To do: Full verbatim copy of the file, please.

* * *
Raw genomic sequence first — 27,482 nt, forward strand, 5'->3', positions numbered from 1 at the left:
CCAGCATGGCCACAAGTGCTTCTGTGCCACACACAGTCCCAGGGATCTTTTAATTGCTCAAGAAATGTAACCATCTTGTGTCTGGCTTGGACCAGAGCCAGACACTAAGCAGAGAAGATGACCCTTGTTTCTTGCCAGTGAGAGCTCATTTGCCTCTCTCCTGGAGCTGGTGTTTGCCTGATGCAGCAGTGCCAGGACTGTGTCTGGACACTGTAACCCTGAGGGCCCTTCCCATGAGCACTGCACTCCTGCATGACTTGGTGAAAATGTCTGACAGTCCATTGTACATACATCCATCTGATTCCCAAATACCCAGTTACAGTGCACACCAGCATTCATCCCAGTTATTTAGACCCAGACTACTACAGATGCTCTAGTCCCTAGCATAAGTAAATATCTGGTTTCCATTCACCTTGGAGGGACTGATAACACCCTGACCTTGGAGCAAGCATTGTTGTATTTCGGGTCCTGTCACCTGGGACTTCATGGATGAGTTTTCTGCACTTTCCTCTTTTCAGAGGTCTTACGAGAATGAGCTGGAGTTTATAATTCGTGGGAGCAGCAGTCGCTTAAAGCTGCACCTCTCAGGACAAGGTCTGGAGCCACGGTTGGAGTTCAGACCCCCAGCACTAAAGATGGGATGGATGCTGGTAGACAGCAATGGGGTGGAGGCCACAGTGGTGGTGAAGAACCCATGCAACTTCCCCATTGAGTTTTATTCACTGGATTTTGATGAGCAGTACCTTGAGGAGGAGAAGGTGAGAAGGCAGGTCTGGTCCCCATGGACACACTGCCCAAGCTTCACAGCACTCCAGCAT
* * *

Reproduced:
Raw genomic sequence first — 27,482 nt, forward strand, 5'->3', positions numbered from 1 at the left:
CCAGCATGGCCACAAGTGCTTCTGTGCCACACACAGTCCCAGGGATCTTTTAATTGCTCAAGAAATGTAACCATCTTGTGTCTGGCTTGGACCAGAGCCAGACACTAAGCAGAGAAGATGACCCTTGTTTCTTGCCAGTGAGAGCTCATTTGCCTCTCTCCTGGAGCTGGTGTTTGCCTGATGCAGCAGTGCCAGGACTGTGTCTGGACACTGTAACCCTGAGGGCCCTTCCCATGAGCACTGCACTCCTGCATGACTTGGTGAAAATGTCTGACAGTCCATTGTACATACATCCATCTGATTCCCAAATACCCAGTTACAGTGCACACCAGCATTCATCCCAGTTATTTAGACCCAGACTACTACAGATGCTCTAGTCCCTAGCATAAGTAAATATCTGGTTTCCATTCACCTTGGAGGGACTGATAACACCCTGACCTTGGAGCAAGCATTGTTGTATTTCGGGTCCTGTCACCTGGGACTTCATGGATGAGTTTTCTGCACTTTCCTCTTTTCAGAGGTCTTACGAGAATGAGCTGGAGTTTATAATTCGTGGGAGCAGCAGTCGCTTAAAGCTGCACCTCTCAGGACAAGGTCTGGAGCCACGGTTGGAGTTCAGACCCCCAGCACTAAAGATGGGATGGATGCTGGTAGACAGCAATGGGGTGGAGGCCACAGTGGTGGTGAAGAACCCATGCAACTTCCCCATTGAGTTTTATTCACTGGATTTTGATGAGCAGTACCTTGAGGAGGAGAAGGTGAGAAGGCAGGTCTGGTCCCCATGGACACACTGCCCAAGCTTCACAGCACTCCAGCAT